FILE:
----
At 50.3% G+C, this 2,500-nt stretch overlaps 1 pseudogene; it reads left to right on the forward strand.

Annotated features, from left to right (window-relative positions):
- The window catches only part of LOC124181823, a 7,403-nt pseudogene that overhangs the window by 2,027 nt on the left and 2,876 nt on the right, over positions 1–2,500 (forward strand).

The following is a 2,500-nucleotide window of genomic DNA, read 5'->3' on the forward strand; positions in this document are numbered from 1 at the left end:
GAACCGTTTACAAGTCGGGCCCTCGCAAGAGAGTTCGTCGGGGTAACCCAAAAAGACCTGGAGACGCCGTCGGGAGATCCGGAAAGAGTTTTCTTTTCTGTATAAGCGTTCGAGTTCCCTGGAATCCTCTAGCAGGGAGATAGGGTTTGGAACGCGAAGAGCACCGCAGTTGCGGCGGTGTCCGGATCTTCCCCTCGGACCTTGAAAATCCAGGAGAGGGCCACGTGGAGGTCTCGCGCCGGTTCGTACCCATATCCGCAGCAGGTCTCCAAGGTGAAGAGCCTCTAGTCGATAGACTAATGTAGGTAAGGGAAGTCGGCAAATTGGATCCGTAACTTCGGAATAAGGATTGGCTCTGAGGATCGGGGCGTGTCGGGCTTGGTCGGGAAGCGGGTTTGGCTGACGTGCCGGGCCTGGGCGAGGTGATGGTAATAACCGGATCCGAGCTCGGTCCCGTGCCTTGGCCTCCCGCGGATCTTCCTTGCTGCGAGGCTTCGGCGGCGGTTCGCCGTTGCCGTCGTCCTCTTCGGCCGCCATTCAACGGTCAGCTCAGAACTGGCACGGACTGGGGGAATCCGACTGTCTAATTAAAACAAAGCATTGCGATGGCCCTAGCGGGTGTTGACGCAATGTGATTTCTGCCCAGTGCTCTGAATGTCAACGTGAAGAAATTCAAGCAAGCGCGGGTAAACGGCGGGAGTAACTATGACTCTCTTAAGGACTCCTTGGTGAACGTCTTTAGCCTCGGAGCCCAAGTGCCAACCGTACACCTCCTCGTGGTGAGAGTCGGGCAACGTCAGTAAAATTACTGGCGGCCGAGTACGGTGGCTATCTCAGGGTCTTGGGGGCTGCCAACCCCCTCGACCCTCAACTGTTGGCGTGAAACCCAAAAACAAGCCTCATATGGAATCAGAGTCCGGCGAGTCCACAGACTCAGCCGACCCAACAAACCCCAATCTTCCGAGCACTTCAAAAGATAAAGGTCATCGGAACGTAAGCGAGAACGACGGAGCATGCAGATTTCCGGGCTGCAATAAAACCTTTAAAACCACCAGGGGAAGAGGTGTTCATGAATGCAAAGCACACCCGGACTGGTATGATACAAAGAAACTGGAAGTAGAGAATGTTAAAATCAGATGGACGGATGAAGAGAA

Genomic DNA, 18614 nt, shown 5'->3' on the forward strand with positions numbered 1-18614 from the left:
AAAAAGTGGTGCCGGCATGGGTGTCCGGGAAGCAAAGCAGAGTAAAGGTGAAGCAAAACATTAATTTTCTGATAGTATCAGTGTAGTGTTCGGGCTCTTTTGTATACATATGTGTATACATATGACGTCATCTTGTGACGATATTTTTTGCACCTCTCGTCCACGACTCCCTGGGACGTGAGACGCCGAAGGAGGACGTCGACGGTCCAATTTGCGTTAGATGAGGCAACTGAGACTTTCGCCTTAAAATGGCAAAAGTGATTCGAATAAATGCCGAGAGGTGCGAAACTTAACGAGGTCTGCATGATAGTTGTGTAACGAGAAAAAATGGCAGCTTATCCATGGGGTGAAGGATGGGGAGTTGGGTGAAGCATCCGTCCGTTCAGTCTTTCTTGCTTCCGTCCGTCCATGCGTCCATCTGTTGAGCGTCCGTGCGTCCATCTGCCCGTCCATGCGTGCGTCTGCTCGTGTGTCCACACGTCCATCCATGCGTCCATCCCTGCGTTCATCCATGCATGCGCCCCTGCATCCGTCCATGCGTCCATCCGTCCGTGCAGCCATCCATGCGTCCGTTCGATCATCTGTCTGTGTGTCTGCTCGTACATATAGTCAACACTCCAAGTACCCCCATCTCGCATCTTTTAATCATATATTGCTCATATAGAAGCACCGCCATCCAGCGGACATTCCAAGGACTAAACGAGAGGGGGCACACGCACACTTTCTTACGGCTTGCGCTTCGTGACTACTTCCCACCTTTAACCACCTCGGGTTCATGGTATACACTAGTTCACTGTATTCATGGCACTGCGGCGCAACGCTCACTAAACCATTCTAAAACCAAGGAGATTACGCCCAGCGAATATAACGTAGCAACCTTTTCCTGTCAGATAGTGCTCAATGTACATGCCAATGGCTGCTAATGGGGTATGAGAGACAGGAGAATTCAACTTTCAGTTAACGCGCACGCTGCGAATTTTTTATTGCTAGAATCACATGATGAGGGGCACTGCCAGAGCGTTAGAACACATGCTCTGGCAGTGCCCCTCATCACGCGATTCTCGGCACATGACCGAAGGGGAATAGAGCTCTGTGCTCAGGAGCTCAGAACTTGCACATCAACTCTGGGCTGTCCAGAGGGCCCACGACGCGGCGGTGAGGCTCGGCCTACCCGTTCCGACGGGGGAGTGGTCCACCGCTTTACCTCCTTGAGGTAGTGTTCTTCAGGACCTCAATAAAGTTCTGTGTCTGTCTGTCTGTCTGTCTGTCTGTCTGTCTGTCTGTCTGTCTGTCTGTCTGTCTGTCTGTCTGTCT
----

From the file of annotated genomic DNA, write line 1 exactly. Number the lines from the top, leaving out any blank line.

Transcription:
At 50.3% G+C, this 2,500-nt stretch overlaps 1 pseudogene; it reads left to right on the forward strand.